“Pyar Deewangi Hai” came with the tagline “When love is snatched away,” leaving the audience to believe this would be an intense story of obsession and potential stalking. Unfortunately, over the months, we’ve realized the tagline meant something entirely different – and it hasn’t been a necessarily positive viewing experience. Starring Neelam Munir, Sami Khan, Shuja Asad, Saba Faisal, Javed Sheikh, Gul E Rana and others, the story has been written by Misbah Ali Syed and directed by Aabis Raza.
“Pyar Deewangi Hai” started off well, showing the love story between Mateen (Shuja Asad) and Rabi (Neelam Muneer). Their fresh pairing and sweet acting made this a pair to root for while Dawood (Sami Khan) played third wheel in this triangle. Initially, it seemed as though Dawood would destroy Rabi’s life intentionally and appeared to be a stalker – which would have been a fascinating role. Alas, nothing of the sort ever transpired and the story took an absolutely bizarre turn. While Mateen and Rabi did get married, Mateen’s insane (color obsessed) mother Naseem, played by Gul E Rana, vowed to never let Rabi remain married to Mateen……because she is light-skinned. This did highlight a strange obsession with color and inferiority complex in Naseem, but that complex never truly clicked in a believable way, mostly due to Gul E Rana’s offensive face makeup. Why did the makeup artist do this to her instead of casting a dark-skinned woman?
From episode 21 – 26, we see Rabi in jail while the family tends to ridiculous, unimportant story arcs which are of absolutely no interest. Sami Khan finally gets screen time as Dawood works hard towards Rabi’s release. In episode 27, Rabi is finally released, now expecting Mateen’s child, while she is looked at with contempt from almost everyone but her mother and father-in-law. With Rabi’s return to Mateen’s home after being kicked out by her brother, the zulm and abuse continues at the hands of her cruel mother-in-law, who now has more ammunition against her than simply being light-skinned…..she’s her son’s murderer! From turning off the fan to literally stabbing Rabi’s hand with a knife to pouring hot oil on Rabi’s feet, these episodes are miserable to watch, particularly knowing Rabi is expecting and is still under the delusion that her husband is alive.
In the end, in the finale, Rabi’s name is finally cleared, the circumstances under which Mateen died are revealed, Naseem’s wrong-doings are exposed by her own words after being left homeless, family-less and without anyone to care and Dawood marries Rabi. Quite honestly, there’s a lot of negative to discuss here, the first being how pitifully this show has dragged. Was there ever any need for “Pyar Deewangi Hai” to have 29 episodes? This is a show that could have ended at episode 20 easily and it might have even been a decent show without all the dragging. Second, the way in which Mateen is murdered is absolutely tragic and really does make the audience feel anger towards Rabi – the exact opposite of what we should feel. Third, this has been a waste of Sami Khan who is such a fabulous actor, but had little to do (despite making Dawood a sweet character to watch). There are just so many critiques of this show. But let’s move to positives.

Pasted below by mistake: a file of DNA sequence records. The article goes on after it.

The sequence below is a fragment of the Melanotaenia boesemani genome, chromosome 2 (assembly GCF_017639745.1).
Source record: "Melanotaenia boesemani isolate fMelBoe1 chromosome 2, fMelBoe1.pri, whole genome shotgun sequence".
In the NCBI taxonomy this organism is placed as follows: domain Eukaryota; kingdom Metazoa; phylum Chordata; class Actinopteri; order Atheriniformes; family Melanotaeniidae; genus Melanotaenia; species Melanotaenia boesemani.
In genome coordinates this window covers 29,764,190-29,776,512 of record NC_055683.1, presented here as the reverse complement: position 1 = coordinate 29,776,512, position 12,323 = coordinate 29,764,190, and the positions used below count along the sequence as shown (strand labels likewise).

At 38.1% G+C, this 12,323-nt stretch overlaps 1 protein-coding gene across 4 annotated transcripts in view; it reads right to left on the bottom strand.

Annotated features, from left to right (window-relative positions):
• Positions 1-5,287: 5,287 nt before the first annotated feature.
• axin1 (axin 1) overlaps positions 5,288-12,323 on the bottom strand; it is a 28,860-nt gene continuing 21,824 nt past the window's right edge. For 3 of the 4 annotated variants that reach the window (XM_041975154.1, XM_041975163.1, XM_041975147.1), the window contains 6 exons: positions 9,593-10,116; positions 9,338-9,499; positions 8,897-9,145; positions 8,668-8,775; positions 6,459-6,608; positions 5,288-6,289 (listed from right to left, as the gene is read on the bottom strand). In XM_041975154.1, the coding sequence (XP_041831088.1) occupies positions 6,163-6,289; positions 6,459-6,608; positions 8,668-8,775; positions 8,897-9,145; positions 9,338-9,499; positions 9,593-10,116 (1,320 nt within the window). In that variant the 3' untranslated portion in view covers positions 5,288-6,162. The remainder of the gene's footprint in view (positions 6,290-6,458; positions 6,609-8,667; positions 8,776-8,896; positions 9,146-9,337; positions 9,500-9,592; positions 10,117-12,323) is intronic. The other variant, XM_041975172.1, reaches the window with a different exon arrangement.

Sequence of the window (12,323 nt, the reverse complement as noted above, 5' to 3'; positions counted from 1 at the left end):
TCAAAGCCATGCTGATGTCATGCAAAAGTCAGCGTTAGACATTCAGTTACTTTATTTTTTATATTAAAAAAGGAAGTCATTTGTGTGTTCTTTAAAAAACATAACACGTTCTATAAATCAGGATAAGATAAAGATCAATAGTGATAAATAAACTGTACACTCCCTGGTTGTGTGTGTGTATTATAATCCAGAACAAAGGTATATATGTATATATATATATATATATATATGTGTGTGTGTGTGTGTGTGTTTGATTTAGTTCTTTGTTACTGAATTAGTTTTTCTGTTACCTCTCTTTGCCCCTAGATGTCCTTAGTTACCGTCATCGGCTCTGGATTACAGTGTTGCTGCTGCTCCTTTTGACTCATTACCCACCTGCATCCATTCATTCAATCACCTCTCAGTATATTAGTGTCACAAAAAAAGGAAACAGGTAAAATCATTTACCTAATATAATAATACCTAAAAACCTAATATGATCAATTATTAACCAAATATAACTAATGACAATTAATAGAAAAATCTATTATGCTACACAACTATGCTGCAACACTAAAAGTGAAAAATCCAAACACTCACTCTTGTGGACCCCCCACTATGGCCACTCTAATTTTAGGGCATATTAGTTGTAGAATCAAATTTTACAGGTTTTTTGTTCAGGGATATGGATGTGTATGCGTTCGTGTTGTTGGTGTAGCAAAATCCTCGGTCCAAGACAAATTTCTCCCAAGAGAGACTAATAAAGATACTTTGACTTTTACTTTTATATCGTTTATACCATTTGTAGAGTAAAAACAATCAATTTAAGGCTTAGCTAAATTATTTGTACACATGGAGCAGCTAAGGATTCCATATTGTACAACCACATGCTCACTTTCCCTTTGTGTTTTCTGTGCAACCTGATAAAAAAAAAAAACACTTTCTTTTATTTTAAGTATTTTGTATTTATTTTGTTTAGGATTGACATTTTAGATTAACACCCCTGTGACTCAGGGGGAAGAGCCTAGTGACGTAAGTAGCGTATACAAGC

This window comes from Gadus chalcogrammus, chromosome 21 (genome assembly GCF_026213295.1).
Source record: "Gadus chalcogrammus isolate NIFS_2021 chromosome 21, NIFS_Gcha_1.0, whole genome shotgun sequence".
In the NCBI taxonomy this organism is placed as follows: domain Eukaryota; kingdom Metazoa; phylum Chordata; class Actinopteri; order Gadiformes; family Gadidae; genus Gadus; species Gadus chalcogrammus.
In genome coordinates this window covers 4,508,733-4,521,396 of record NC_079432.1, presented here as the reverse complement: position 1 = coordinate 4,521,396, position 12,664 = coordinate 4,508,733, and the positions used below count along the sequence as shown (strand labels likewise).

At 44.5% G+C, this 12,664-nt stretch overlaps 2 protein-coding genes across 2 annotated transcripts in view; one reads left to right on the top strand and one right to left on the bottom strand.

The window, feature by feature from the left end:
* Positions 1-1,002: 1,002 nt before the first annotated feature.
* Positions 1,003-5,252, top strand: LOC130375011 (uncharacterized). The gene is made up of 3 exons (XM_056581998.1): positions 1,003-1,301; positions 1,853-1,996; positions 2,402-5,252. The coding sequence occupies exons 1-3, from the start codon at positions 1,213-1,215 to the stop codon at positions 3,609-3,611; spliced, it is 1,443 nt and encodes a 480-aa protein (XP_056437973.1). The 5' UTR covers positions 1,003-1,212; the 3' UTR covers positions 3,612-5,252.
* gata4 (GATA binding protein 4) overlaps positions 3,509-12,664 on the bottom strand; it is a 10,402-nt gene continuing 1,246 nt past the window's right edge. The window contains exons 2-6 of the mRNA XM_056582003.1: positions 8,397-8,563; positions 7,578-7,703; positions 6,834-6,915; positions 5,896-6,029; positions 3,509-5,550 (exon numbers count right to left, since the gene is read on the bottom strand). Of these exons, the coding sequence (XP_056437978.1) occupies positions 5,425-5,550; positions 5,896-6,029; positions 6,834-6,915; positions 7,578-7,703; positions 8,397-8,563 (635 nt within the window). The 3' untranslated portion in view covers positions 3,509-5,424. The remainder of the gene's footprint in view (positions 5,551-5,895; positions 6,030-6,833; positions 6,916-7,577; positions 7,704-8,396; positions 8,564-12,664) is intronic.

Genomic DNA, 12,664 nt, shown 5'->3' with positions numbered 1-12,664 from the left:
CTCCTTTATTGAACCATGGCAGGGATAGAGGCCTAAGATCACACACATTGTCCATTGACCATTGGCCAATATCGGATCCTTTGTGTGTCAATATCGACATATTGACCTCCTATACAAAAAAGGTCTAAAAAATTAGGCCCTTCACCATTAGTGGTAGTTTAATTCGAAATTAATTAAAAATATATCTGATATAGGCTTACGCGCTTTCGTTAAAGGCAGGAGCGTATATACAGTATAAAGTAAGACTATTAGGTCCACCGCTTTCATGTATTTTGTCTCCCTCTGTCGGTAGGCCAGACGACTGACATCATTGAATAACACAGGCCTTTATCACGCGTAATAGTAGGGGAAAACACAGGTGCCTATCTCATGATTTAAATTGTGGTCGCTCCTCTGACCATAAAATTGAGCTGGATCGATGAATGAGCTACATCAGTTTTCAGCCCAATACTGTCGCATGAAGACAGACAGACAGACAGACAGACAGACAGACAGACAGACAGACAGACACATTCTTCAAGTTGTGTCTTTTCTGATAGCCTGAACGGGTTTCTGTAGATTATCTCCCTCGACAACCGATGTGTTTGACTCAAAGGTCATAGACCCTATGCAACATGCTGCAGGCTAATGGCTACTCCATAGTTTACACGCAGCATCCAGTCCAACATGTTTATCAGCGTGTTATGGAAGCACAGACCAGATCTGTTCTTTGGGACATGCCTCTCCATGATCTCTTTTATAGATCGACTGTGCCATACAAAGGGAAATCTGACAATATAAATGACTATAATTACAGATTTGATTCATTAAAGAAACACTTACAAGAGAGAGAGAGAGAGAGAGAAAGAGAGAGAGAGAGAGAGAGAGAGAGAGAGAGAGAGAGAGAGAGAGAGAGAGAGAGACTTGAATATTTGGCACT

First, the OST is absolutely wonderful, a true highlight with Rahat Fateh Ali Khan’s vocals. Second, the introduction of Shuja Asad as Mateen. Shuja Asad may be a newcomer, but he has performed the role of Mateen like an experienced (talented) actor. We can hope to see much more of him in the future! Third, I would also like to say that, despite everything, Neelam Muneer’s performance has been pretty great. From Rabi’s initial innocence and sweet demeanor to the way she is slowly driven mad and then her crime of passion in her compromised mental state, it has all been performed in a way that is believable. Now does it make Rabi particularly likable? Not necessarily, but we can certainly see how the actions of others pushed her into that mental state to commit a crime (intentional or not, it’s still her fault). Adding to this, during the course of the show, the friendship between Sarah and Dawood has been another high point. It is wonderful to see a trusting, supportive relationship depicted as confidants on-screen…and nothing else. The innocence and purity of this relationship was preserved throughout the show and has been nice to watch. In the end, Rabi is a shell of the human being she used to be, destroyed by the mind-games and still haunted by Mateen’s memory, unable to shake what has happened. And of course, this is a positive, as it’s realistic and the manner in which the show ends is quite heart wrenching. There have been positives in this drama, it’s just a shame that the positives do not outweigh the negatives or manage to erase the fact that the show did not really drive home any clear point or leave the audience feeling particularly satisfied. One is only left wishing “Pyar Deewangi Hai” delivered an intense love story of obsession the way it was advertised.